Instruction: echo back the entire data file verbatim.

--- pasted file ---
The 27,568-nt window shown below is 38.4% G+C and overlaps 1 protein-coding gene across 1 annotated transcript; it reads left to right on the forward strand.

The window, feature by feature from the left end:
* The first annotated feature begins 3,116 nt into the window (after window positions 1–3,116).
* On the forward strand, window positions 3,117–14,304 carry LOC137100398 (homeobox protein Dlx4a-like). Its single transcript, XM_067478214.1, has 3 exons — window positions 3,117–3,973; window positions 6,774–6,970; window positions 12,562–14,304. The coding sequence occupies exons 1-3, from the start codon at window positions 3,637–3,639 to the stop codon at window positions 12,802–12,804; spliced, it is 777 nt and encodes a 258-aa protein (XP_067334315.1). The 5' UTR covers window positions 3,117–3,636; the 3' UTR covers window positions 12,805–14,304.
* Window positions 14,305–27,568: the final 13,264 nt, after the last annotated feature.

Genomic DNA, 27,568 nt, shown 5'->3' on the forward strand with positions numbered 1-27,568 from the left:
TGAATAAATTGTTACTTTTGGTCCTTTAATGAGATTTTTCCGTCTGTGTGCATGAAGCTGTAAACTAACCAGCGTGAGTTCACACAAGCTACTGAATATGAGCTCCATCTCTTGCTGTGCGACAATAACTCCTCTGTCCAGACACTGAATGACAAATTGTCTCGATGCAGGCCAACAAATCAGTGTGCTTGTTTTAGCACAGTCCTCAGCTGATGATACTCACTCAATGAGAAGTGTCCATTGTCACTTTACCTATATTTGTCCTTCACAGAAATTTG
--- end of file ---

The 27,568-nt window shown below is 38.4% G+C and overlaps 1 protein-coding gene across 1 annotated transcript; it reads left to right on the forward strand.

The window, feature by feature from the left end:
* The first annotated feature begins 3,116 nt into the window (after window positions 1–3,116).
* On the forward strand, window positions 3,117–14,304 carry LOC137100398 (homeobox protein Dlx4a-like). Its single transcript, XM_067478214.1, has 3 exons — window positions 3,117–3,973; window positions 6,774–6,970; window positions 12,562–14,304. The coding sequence occupies exons 1-3, from the start codon at window positions 3,637–3,639 to the stop codon at window positions 12,802–12,804; spliced, it is 777 nt and encodes a 258-aa protein (XP_067334315.1). The 5' UTR covers window positions 3,117–3,636; the 3' UTR covers window positions 12,805–14,304.
* Window positions 14,305–27,568: the final 13,264 nt, after the last annotated feature.

Genomic DNA, 27,568 nt, shown 5'->3' on the forward strand with positions numbered 1-27,568 from the left:
TGAATAAATTGTTACTTTTGGTCCTTTAATGAGATTTTTCCGTCTGTGTGCATGAAGCTGTAAACTAACCAGCGTGAGTTCACACAAGCTACTGAATATGAGCTCCATCTCTTGCTGTGCGACAATAACTCCTCTGTCCAGACACTGAATGACAAATTGTCTCGATGCAGGCCAACAAATCAGTGTGCTTGTTTTAGCACAGTCCTCAGCTGATGATACTCACTCAATGAGAAGTGTCCATTGTCACTTTACCTATATTTGTCCTTCACAGAAATTTG